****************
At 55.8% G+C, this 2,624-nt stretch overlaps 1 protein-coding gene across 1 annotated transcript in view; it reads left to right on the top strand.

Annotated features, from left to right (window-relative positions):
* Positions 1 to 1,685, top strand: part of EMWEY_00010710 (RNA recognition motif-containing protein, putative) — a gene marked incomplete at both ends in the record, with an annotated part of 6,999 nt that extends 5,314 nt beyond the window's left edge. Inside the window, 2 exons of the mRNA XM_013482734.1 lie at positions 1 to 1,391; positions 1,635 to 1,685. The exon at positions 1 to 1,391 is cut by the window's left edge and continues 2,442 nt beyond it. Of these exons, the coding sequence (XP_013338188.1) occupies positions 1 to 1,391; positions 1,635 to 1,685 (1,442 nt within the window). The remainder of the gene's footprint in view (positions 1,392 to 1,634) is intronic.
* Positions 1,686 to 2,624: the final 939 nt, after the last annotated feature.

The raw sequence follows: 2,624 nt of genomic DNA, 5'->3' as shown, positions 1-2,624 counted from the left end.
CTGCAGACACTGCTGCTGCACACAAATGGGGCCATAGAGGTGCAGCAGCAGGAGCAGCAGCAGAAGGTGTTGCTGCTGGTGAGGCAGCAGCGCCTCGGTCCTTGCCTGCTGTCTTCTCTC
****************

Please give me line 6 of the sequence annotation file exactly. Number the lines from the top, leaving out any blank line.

CTGCAGACACTGCTGCTGCACACAAATGGGGCCATAGAGGTGCAGCAGCAGGAGCAGCAGCAGAAGGTGTTGCTGCTGGTGAGGCAGCAGCGCCTCGGTCCTTGCCTGCTGTCTTCTCTC